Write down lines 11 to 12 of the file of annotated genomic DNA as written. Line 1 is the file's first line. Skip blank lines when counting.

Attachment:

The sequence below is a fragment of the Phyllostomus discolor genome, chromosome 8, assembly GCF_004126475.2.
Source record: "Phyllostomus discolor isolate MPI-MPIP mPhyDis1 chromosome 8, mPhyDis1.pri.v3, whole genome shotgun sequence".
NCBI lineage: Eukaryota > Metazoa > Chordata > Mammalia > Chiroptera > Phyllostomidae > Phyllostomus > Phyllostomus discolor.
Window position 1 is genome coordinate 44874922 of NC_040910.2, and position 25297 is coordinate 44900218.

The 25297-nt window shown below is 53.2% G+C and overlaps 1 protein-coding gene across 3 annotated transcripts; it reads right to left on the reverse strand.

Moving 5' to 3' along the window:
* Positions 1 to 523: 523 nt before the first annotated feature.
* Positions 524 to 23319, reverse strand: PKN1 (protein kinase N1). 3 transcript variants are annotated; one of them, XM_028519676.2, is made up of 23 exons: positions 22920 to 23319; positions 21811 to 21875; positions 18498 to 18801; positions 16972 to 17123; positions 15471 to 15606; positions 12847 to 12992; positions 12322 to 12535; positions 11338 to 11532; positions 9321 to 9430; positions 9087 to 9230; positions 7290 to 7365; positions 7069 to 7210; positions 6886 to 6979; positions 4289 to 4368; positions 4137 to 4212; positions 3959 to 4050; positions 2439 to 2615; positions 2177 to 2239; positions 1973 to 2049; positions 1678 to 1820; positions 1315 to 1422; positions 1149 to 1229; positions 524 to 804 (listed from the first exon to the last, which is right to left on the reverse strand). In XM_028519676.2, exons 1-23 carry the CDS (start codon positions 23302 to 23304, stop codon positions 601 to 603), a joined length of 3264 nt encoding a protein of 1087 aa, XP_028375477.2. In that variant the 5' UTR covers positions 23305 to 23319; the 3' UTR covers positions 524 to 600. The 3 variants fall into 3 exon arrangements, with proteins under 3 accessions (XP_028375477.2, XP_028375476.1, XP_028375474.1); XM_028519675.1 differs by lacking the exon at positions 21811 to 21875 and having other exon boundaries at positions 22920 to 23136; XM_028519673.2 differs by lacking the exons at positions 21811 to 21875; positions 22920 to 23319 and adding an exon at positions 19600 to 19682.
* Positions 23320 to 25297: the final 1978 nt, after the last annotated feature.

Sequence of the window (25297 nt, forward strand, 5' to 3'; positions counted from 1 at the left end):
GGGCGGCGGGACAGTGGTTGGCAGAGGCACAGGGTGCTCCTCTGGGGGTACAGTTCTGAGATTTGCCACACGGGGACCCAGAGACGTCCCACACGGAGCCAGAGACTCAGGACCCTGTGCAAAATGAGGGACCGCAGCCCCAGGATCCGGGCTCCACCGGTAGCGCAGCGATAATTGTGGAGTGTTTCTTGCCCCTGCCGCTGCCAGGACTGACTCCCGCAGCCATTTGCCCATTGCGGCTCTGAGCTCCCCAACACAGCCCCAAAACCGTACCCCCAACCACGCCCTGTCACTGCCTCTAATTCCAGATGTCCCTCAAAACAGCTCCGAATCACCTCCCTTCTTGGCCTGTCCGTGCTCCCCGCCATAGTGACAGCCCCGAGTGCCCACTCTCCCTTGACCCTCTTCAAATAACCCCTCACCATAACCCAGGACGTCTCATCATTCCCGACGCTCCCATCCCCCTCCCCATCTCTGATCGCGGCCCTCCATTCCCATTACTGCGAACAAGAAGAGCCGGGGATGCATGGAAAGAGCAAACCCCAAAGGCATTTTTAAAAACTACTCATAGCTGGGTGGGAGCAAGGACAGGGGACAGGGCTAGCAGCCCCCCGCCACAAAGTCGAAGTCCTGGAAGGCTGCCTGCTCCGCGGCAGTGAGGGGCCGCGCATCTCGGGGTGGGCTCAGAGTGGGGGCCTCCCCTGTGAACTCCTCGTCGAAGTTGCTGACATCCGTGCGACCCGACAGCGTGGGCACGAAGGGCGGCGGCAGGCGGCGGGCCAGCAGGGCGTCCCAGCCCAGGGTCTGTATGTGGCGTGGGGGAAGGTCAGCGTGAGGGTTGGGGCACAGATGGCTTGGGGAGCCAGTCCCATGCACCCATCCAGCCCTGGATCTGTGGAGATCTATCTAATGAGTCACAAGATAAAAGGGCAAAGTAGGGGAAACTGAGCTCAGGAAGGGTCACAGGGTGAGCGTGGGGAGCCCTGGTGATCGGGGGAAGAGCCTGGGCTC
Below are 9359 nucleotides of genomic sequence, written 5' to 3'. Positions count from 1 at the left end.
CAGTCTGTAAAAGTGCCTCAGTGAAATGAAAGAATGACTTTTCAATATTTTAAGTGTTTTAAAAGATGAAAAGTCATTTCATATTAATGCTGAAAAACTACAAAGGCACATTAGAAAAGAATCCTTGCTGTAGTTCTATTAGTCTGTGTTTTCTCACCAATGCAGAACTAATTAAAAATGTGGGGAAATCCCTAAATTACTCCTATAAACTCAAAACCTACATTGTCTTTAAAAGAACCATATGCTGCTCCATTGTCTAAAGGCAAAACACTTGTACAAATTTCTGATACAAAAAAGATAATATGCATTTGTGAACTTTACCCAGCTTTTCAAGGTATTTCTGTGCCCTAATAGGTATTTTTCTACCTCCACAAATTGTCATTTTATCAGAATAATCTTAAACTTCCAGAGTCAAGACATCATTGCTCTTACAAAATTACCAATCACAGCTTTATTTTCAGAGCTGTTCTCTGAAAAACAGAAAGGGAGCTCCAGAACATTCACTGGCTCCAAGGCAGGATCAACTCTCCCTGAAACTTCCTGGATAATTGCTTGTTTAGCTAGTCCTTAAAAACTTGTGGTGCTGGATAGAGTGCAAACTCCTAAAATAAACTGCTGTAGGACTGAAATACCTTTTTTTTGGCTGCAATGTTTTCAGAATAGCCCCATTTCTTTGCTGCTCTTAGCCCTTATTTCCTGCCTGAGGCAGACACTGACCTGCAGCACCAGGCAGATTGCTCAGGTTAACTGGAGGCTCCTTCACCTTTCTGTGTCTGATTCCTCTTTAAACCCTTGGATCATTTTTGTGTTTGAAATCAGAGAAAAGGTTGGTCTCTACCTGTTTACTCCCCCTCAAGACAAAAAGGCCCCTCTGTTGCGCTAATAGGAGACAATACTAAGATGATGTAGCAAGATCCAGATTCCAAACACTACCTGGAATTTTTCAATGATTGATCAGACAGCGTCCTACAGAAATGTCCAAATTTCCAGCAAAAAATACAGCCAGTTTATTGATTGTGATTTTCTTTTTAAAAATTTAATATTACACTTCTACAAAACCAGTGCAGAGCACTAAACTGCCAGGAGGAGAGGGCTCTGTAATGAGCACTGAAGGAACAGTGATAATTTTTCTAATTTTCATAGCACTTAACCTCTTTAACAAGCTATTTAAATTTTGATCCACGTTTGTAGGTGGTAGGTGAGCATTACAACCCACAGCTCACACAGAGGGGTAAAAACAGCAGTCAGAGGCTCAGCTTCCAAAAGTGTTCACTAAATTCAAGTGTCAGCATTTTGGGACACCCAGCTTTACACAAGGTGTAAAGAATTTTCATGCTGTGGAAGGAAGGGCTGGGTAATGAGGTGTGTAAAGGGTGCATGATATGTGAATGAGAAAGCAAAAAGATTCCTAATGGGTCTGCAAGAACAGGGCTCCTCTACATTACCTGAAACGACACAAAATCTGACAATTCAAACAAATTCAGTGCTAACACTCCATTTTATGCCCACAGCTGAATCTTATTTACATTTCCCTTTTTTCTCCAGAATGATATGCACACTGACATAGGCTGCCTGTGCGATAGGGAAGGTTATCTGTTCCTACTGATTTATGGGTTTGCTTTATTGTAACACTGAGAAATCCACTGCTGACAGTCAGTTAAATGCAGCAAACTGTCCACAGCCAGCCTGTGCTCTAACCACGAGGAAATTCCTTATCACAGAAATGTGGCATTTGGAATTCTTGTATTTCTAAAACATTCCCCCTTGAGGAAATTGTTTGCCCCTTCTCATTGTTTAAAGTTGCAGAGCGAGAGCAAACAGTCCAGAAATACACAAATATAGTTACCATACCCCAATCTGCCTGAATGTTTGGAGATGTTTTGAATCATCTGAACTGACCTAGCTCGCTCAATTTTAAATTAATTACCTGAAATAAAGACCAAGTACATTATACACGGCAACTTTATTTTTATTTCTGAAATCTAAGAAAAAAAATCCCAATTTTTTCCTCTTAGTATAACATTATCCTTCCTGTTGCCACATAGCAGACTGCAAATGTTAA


GGGCGGCGGGACAGTGGTTGGCAGAGGCACAGGGTGCTCCTCTGGGGGTACAGTTCTGAGATTTGCCACACGGGGACCCAGAGACGTCCCACACGGAGCCAGAGACTCAGGACCCTGTGCAAAATGAGGGACCGCAGCCCCAGGATCCGGGCTCCACCGGTAGCGCAGCGATAATTGTGGAGTGTTTCTTGCCCCTGCCGCTGCCAGGACTGACTCCCGCAGCCATTTGCCCATTGCGGCTCTGAGCTCCCCAACACAGCCCCAAAACCGTACCCCCAACCACGCCCTGTCACTGCCTCTAATTCCAGATGTCCCTCAAAACAGCTCCGAATCACCTCCCTTCTTGGCCTGTCCGTGCTCCCCGCCATAGTGACAGCCCCGAGTGCCCACTCTCCCTTGACCCTCTTCAAATAACCCCTCACCATAACCCAGGACGTCTCATCATTCCCGACGCTCCCATCCCCCTCCCCATCTCTGATCGCGGCCCTCCATTCCCATTACTGCGAACAAGAAGAGCCGGGGATGCATGGAAAGAGCAAACCCCAAAGGCATTTTTAAAAACTACTCATAGCTGGGTGGGAGCAAGGACAGGGGACAGGGCTAGCAGCCCCCCGCCACAAAGTCGAAGTCCTGGAAGGCTGCCTGCTCCGCGGCAGTGAGGGGCCGCGCATCTCGGGGTGGGCTCAGAGTGGGGGCCTCCCCTGTGAACTCCTCGTCGAAGTTGCTGACATCCGTGCGACCCGACAGCGTGGGCACGAAGGGCGGCGGCAGGCGGCGGGCCAGCAGGGCGTCCCAGCCCAGGGTCTGTATGTGGCGTGGGGGAAGGTCAGCGTGAGGGTTGGGGCACAGATGGCTTGGGGAGCCAGTCCCATGCACCCATCCAGCCCTGGATCTGTGGAGATCTATCTAATGAGTCACAAGATAAAAGGGCAAAGTAGGGGAAACTGAGCTCAGGAAGGGTCACAGGGTGAGCGTGGGGAGCCCTGGTGATCGGGGGAAGAGCCTGGGCTC
Below are 9359 nucleotides of genomic sequence, written 5' to 3'. Positions count from 1 at the left end.